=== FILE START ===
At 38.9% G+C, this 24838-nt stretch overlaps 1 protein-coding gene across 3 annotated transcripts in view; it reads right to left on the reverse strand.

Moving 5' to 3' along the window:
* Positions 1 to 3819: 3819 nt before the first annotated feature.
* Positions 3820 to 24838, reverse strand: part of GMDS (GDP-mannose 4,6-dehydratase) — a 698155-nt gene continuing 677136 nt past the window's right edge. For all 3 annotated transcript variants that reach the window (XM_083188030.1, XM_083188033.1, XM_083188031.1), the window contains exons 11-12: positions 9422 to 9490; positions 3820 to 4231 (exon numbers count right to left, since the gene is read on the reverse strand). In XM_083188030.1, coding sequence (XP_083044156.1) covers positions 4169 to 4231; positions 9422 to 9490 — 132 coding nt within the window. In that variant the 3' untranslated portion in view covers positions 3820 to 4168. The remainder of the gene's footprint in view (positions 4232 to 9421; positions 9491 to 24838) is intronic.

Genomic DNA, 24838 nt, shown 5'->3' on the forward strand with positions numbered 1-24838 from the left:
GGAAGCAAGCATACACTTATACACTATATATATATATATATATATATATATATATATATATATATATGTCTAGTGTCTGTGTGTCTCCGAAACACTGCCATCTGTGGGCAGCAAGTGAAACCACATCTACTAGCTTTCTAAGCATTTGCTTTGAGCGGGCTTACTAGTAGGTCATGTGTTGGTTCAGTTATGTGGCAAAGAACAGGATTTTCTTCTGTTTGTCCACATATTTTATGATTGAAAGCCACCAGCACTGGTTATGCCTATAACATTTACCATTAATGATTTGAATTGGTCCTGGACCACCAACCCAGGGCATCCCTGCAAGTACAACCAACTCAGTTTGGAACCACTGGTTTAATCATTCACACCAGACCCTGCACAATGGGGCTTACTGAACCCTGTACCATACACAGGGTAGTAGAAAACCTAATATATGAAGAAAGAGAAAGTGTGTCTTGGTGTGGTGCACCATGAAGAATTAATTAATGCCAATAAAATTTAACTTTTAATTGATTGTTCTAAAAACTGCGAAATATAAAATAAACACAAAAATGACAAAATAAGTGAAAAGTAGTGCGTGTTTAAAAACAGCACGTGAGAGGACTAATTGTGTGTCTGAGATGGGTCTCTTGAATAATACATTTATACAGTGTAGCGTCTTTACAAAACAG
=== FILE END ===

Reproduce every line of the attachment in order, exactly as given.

At 38.9% G+C, this 24838-nt stretch overlaps 1 protein-coding gene across 3 annotated transcripts in view; it reads right to left on the reverse strand.

Moving 5' to 3' along the window:
* Positions 1 to 3819: 3819 nt before the first annotated feature.
* Positions 3820 to 24838, reverse strand: part of GMDS (GDP-mannose 4,6-dehydratase) — a 698155-nt gene continuing 677136 nt past the window's right edge. For all 3 annotated transcript variants that reach the window (XM_083188030.1, XM_083188033.1, XM_083188031.1), the window contains exons 11-12: positions 9422 to 9490; positions 3820 to 4231 (exon numbers count right to left, since the gene is read on the reverse strand). In XM_083188030.1, coding sequence (XP_083044156.1) covers positions 4169 to 4231; positions 9422 to 9490 — 132 coding nt within the window. In that variant the 3' untranslated portion in view covers positions 3820 to 4168. The remainder of the gene's footprint in view (positions 4232 to 9421; positions 9491 to 24838) is intronic.

Genomic DNA, 24838 nt, shown 5'->3' on the forward strand with positions numbered 1-24838 from the left:
GGAAGCAAGCATACACTTATACACTATATATATATATATATATATATATATATATATATATATATATGTCTAGTGTCTGTGTGTCTCCGAAACACTGCCATCTGTGGGCAGCAAGTGAAACCACATCTACTAGCTTTCTAAGCATTTGCTTTGAGCGGGCTTACTAGTAGGTCATGTGTTGGTTCAGTTATGTGGCAAAGAACAGGATTTTCTTCTGTTTGTCCACATATTTTATGATTGAAAGCCACCAGCACTGGTTATGCCTATAACATTTACCATTAATGATTTGAATTGGTCCTGGACCACCAACCCAGGGCATCCCTGCAAGTACAACCAACTCAGTTTGGAACCACTGGTTTAATCATTCACACCAGACCCTGCACAATGGGGCTTACTGAACCCTGTACCATACACAGGGTAGTAGAAAACCTAATATATGAAGAAAGAGAAAGTGTGTCTTGGTGTGGTGCACCATGAAGAATTAATTAATGCCAATAAAATTTAACTTTTAATTGATTGTTCTAAAAACTGCGAAATATAAAATAAACACAAAAATGACAAAATAAGTGAAAAGTAGTGCGTGTTTAAAAACAGCACGTGAGAGGACTAATTGTGTGTCTGAGATGGGTCTCTTGAATAATACATTTATACAGTGTAGCGTCTTTACAAAACAG